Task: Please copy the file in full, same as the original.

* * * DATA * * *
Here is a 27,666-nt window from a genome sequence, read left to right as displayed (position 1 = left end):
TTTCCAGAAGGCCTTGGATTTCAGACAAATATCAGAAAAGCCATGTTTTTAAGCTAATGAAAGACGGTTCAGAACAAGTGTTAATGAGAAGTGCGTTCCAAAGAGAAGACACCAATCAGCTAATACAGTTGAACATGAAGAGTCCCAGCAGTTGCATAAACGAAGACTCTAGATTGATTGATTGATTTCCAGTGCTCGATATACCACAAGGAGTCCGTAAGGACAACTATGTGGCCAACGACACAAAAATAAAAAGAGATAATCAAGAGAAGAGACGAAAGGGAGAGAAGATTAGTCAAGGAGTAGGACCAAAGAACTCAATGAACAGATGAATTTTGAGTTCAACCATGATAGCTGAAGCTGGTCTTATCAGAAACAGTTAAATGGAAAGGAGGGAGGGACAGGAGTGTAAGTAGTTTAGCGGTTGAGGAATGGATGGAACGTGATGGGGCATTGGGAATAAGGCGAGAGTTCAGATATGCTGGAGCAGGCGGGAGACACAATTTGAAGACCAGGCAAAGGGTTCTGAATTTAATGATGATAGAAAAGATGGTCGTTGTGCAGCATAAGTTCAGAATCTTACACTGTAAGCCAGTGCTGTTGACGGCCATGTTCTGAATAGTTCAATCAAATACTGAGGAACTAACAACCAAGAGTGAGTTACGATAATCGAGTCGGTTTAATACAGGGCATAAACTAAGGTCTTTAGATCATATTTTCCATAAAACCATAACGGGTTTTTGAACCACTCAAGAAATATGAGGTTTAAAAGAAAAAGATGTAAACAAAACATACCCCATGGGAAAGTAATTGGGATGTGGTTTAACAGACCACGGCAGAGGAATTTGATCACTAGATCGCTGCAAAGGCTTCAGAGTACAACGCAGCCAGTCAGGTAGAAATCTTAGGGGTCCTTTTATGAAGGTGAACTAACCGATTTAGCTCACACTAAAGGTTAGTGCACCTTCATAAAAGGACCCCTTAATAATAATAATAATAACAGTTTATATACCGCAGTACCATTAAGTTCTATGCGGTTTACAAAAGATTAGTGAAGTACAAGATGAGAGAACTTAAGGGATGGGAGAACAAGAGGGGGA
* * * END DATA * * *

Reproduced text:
Here is a 27,666-nt window from a genome sequence, read left to right as displayed (position 1 = left end):
TTTCCAGAAGGCCTTGGATTTCAGACAAATATCAGAAAAGCCATGTTTTTAAGCTAATGAAAGACGGTTCAGAACAAGTGTTAATGAGAAGTGCGTTCCAAAGAGAAGACACCAATCAGCTAATACAGTTGAACATGAAGAGTCCCAGCAGTTGCATAAACGAAGACTCTAGATTGATTGATTGATTTCCAGTGCTCGATATACCACAAGGAGTCCGTAAGGACAACTATGTGGCCAACGACACAAAAATAAAAAGAGATAATCAAGAGAAGAGACGAAAGGGAGAGAAGATTAGTCAAGGAGTAGGACCAAAGAACTCAATGAACAGATGAATTTTGAGTTCAACCATGATAGCTGAAGCTGGTCTTATCAGAAACAGTTAAATGGAAAGGAGGGAGGGACAGGAGTGTAAGTAGTTTAGCGGTTGAGGAATGGATGGAACGTGATGGGGCATTGGGAATAAGGCGAGAGTTCAGATATGCTGGAGCAGGCGGGAGACACAATTTGAAGACCAGGCAAAGGGTTCTGAATTTAATGATGATAGAAAAGATGGTCGTTGTGCAGCATAAGTTCAGAATCTTACACTGTAAGCCAGTGCTGTTGACGGCCATGTTCTGAATAGTTCAATCAAATACTGAGGAACTAACAACCAAGAGTGAGTTACGATAATCGAGTCGGTTTAATACAGGGCATAAACTAAGGTCTTTAGATCATATTTTCCATAAAACCATAACGGGTTTTTGAACCACTCAAGAAATATGAGGTTTAAAAGAAAAAGATGTAAACAAAACATACCCCATGGGAAAGTAATTGGGATGTGGTTTAACAGACCACGGCAGAGGAATTTGATCACTAGATCGCTGCAAAGGCTTCAGAGTACAACGCAGCCAGTCAGGTAGAAATCTTAGGGGTCCTTTTATGAAGGTGAACTAACCGATTTAGCTCACACTAAAGGTTAGTGCACCTTCATAAAAGGACCCCTTAATAATAATAATAATAACAGTTTATATACCGCAGTACCATTAAGTTCTATGCGGTTTACAAAAGATTAGTGAAGTACAAGATGAGAGAACTTAAGGGATGGGAGAACAAGAGGGGGA